If anyone attending the Country Radio Seminar still doubted the troubles facing the recording business, a presentation of case-study profit-and-loss statements by artist and label representatives cemented the position March 2 during "Show Me The Money: The Economics of the Radio and Music Industry," an opening-day panel at the three-day event.
A record company now has to sell 544,000 copies of a headline-level artist's album just to break even, according to a series of representative P&L statements displayed by Universal Music Group Nashville executive VP Ken Robold. That's an increase of 115,000 from the break-even point in 2004, when albums sold in greater numbers.
Yet that same record company is the only entity that keeps a new country artist with two or three hits from making as little as $30,000 in gross annual income, Flood, Bumstead, McCready & McCarthy business manager Chuck Flood demonstrated. That new act typically boasts a $1.185-million revenue stream between concert fees, average merchandise sales of $60,000 and a royalty advance of $25,000.
The bulk of the income, however, is depleted by commissions and tour costs, and that artist would likely have a pre-tax income of $104,000. Some $75,000 of that comes from tour support -- money the record company shells out to keep the act in front of potential fans.
Sales, of course, have dropped dramatically. CD sales dropped a whopping 70% from 2000-2010, Robold noted, and online sales are not filling the gap. When consumers paid as much as $18 for a CD in 2004, the gross margin for the label -- after paying for distribution, manufacturing, copyright fees and artist royalties -- was approximately $7 per unit.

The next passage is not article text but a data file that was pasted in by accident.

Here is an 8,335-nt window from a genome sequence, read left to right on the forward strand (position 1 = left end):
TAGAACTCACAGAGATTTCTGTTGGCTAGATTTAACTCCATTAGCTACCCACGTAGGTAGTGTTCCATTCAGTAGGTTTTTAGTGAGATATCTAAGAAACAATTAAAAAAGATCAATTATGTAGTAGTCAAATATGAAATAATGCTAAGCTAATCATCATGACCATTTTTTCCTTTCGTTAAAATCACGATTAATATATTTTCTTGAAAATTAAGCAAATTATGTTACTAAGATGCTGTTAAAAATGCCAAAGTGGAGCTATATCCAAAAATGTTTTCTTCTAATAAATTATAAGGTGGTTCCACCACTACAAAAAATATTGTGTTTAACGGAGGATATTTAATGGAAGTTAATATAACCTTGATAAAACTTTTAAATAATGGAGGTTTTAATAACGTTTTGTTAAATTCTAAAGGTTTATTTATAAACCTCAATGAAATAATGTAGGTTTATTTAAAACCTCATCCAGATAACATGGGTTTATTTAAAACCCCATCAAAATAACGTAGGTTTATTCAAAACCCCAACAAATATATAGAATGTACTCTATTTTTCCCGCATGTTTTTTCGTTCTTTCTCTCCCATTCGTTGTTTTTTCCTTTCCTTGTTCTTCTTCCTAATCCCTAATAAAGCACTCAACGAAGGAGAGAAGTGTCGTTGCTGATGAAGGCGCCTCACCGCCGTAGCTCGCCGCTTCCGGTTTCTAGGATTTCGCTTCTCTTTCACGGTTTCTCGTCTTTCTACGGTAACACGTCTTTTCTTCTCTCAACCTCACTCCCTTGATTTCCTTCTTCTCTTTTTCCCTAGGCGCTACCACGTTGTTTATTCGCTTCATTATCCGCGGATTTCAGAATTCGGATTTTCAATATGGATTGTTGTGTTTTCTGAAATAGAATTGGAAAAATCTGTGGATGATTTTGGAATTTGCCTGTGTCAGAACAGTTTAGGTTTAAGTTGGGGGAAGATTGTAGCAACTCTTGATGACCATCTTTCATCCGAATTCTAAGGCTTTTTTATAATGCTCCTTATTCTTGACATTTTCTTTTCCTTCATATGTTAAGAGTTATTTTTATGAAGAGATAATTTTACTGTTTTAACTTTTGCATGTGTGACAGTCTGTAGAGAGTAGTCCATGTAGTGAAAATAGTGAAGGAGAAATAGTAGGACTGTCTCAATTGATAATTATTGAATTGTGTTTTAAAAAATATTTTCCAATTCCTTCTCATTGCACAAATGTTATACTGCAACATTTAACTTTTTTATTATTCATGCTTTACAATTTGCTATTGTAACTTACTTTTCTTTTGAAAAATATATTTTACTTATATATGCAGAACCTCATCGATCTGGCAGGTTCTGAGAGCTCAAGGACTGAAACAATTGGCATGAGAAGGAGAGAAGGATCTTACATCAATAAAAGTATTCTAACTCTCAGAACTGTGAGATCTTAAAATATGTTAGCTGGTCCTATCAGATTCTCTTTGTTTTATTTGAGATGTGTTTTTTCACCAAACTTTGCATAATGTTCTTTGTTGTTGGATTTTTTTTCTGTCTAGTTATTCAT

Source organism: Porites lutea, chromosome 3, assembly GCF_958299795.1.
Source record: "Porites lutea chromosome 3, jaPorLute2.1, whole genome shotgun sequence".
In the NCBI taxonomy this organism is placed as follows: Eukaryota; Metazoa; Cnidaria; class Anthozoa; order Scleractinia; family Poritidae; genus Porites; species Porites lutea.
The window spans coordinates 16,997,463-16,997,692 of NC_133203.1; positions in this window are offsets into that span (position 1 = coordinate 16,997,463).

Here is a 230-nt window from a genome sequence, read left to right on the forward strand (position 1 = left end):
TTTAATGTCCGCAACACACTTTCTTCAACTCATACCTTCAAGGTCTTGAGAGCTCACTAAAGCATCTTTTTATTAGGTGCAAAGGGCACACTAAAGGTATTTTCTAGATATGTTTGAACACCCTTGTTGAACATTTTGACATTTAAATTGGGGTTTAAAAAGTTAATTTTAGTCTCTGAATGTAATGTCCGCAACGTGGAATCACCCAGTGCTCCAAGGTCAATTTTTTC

When an album sells for $7 via iTunes, the label now gets a larger percentage, but it's still less money: a $4.39 profit.
Meanwhile, a 99-cent digital track brings the record company a total of 70 cents, and 43 cents of that amounts to profit.
One prediction from that panel: the days of artists playing free listener-appreciation concerts for radio stations may be coming to a close.
An even more difficult pill for aspiring artists to swallow: of those who even get two or three hits, only one out of 10 is likely to make it to the next level. Thus, finding someone willing to bankroll star aspirations has become increasingly difficult.
"It's not the kind of business model," Flood said, "that can attract investors."
CRS, presented by the Nashville-based Country Radio Broadcasters, continues in Nashville through Friday.